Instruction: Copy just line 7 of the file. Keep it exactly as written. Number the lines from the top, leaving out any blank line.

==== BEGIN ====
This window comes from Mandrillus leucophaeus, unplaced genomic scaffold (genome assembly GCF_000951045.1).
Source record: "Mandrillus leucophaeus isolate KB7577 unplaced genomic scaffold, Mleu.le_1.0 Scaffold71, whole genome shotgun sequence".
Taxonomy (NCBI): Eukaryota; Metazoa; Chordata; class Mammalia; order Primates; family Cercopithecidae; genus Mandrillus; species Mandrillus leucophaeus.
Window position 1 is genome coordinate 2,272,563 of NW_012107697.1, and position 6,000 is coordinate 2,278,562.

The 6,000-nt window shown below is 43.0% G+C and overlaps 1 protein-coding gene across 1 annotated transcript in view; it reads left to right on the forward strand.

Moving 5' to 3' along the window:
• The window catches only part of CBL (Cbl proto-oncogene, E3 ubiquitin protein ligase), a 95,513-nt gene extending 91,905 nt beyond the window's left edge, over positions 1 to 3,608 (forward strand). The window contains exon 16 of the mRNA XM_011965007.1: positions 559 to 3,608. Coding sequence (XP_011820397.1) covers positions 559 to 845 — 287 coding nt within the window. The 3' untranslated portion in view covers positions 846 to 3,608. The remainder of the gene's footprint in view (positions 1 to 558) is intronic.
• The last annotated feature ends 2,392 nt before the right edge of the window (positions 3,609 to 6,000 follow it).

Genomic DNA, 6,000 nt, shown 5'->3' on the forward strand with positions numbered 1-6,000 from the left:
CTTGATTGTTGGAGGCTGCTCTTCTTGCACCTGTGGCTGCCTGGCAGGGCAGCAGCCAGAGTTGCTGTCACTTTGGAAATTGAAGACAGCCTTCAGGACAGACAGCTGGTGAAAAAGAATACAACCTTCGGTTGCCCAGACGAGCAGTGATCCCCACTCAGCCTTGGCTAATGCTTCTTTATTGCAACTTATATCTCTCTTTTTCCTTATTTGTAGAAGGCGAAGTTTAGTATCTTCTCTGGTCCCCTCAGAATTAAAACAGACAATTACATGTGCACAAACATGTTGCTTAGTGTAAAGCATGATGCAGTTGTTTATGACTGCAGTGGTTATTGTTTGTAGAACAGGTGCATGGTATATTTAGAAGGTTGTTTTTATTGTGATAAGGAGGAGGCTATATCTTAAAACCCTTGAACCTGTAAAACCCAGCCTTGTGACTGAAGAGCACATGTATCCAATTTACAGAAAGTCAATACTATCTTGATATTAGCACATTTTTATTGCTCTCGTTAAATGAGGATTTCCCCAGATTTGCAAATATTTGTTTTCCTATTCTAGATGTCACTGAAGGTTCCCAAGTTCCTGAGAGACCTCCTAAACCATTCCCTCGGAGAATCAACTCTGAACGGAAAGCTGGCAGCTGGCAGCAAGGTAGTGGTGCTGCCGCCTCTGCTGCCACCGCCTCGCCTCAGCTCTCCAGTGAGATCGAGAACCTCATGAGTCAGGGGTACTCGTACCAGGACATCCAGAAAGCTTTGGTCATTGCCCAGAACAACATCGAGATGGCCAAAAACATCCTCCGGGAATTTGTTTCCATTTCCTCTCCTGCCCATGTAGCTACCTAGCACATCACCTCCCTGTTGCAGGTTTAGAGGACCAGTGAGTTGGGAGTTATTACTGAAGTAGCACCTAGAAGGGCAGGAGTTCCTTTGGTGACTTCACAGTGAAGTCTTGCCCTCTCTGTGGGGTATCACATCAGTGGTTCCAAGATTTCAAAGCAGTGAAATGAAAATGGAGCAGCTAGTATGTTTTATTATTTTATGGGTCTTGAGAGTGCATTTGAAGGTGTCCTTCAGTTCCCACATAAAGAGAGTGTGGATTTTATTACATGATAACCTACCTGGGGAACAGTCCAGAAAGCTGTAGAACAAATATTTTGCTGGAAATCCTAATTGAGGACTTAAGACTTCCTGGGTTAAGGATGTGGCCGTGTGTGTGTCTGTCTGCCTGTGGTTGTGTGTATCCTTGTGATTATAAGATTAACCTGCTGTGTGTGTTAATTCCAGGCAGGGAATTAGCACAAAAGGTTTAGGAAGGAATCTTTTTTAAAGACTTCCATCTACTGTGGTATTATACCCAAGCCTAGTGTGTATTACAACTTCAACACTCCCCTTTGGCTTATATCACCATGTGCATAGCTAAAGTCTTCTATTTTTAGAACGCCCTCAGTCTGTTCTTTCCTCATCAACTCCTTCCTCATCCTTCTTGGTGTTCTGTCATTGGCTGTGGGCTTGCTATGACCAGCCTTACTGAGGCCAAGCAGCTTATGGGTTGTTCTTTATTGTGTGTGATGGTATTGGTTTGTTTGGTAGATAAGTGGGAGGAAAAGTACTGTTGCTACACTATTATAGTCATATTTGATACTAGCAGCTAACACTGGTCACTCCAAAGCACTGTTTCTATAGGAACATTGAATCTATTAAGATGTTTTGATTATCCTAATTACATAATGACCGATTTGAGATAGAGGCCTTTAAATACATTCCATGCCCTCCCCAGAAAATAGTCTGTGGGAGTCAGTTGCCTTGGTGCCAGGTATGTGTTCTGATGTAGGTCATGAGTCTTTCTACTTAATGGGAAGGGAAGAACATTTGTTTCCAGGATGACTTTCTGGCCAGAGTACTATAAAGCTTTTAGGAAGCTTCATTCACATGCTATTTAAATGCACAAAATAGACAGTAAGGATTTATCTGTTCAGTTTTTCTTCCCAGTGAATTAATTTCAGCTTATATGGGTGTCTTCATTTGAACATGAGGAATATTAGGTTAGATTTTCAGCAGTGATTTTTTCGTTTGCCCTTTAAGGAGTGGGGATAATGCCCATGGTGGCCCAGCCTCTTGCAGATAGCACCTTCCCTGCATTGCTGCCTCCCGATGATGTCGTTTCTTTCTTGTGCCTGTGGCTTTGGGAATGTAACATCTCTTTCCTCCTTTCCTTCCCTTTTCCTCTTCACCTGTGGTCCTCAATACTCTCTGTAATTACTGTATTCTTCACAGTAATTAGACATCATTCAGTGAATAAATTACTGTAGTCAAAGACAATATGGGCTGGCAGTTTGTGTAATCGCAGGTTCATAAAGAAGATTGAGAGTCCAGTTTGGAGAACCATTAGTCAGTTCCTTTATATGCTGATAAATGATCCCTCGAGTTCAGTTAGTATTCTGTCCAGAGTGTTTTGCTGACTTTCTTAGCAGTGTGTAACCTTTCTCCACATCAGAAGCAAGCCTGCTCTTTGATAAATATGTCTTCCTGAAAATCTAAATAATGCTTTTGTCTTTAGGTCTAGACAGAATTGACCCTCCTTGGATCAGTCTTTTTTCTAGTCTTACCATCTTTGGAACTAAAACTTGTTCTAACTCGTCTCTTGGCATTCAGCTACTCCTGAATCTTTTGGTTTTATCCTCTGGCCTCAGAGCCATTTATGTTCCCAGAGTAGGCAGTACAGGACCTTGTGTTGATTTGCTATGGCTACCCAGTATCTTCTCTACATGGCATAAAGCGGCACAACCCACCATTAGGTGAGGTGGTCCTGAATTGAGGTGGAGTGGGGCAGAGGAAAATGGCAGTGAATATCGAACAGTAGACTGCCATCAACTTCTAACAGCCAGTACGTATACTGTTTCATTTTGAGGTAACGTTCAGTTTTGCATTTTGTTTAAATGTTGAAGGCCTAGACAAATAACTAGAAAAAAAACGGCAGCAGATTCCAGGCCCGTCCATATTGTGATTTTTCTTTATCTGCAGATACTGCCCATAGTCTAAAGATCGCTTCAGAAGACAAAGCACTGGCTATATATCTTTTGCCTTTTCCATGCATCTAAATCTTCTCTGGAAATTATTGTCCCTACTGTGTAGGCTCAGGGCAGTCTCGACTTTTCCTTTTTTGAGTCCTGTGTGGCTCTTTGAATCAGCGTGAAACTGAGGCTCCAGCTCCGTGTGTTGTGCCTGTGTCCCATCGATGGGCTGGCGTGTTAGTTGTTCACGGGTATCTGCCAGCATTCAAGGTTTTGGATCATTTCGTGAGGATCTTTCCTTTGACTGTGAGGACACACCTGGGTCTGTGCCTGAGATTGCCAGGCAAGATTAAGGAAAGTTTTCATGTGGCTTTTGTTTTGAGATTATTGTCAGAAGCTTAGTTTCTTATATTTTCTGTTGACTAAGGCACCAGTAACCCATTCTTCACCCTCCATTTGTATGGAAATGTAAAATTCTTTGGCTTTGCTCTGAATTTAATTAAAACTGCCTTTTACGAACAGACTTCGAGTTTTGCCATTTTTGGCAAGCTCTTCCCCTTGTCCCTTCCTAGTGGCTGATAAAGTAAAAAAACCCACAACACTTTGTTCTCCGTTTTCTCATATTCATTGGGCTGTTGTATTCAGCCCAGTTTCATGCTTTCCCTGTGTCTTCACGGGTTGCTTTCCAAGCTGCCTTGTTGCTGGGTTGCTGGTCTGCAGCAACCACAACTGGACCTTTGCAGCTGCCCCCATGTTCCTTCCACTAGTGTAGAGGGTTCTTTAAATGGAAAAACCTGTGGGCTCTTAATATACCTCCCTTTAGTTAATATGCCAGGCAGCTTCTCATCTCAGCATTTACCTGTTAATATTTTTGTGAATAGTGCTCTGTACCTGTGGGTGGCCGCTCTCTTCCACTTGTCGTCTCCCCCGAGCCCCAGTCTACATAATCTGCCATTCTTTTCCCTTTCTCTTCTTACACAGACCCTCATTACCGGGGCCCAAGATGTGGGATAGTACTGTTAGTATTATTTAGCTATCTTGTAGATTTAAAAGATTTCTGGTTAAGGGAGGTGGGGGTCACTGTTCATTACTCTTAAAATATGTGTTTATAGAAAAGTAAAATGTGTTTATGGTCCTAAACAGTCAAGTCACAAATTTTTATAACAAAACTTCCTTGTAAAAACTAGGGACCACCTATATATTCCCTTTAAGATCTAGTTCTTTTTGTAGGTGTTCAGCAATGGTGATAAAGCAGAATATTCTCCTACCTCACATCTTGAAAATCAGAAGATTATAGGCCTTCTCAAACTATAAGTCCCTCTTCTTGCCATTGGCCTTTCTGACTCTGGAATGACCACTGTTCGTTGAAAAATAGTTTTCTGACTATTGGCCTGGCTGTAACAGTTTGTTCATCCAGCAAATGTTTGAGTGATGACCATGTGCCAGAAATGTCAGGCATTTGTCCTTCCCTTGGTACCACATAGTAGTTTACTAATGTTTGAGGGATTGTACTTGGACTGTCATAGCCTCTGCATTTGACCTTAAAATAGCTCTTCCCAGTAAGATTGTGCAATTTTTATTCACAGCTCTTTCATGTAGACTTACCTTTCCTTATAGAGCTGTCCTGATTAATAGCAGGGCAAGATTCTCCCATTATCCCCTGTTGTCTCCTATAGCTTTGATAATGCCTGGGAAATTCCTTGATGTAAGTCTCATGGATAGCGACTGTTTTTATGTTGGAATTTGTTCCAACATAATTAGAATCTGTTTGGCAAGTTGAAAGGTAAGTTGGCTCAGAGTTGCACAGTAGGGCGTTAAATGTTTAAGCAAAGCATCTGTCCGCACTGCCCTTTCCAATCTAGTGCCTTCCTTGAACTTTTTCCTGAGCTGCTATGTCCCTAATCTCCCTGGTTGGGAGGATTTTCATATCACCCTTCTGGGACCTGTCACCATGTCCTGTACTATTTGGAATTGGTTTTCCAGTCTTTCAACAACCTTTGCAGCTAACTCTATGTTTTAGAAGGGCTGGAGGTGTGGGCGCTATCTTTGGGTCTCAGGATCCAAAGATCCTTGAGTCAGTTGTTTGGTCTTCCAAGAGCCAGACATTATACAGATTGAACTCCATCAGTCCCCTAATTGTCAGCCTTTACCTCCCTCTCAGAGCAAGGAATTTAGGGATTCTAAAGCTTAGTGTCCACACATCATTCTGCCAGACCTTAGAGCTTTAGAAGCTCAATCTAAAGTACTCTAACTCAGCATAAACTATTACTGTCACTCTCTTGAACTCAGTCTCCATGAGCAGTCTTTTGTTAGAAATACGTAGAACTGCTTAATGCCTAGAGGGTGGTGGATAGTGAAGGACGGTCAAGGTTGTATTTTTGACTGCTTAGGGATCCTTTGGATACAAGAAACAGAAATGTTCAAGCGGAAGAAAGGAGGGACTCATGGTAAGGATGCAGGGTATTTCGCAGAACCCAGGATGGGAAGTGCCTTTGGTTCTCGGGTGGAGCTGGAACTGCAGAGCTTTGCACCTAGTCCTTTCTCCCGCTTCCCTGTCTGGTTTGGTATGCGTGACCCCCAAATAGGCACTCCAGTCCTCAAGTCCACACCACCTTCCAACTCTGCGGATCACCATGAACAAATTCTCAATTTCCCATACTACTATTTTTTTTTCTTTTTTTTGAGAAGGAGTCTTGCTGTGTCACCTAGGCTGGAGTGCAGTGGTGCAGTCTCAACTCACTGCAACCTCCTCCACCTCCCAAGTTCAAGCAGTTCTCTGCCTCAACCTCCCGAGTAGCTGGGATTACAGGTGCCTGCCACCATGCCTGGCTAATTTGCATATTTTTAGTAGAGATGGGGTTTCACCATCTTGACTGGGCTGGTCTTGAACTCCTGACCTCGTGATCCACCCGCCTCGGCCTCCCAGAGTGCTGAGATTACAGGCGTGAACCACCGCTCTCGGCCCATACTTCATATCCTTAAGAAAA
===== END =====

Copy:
• The window catches only part of CBL (Cbl proto-oncogene, E3 ubiquitin protein ligase), a 95,513-nt gene extending 91,905 nt beyond the window's left edge, over positions 1 to 3,608 (forward strand). The window contains exon 16 of the mRNA XM_011965007.1: positions 559 to 3,608. Coding sequence (XP_011820397.1) covers positions 559 to 845 — 287 coding nt within the window. The 3' untranslated portion in view covers positions 846 to 3,608. The remainder of the gene's footprint in view (positions 1 to 558) is intronic.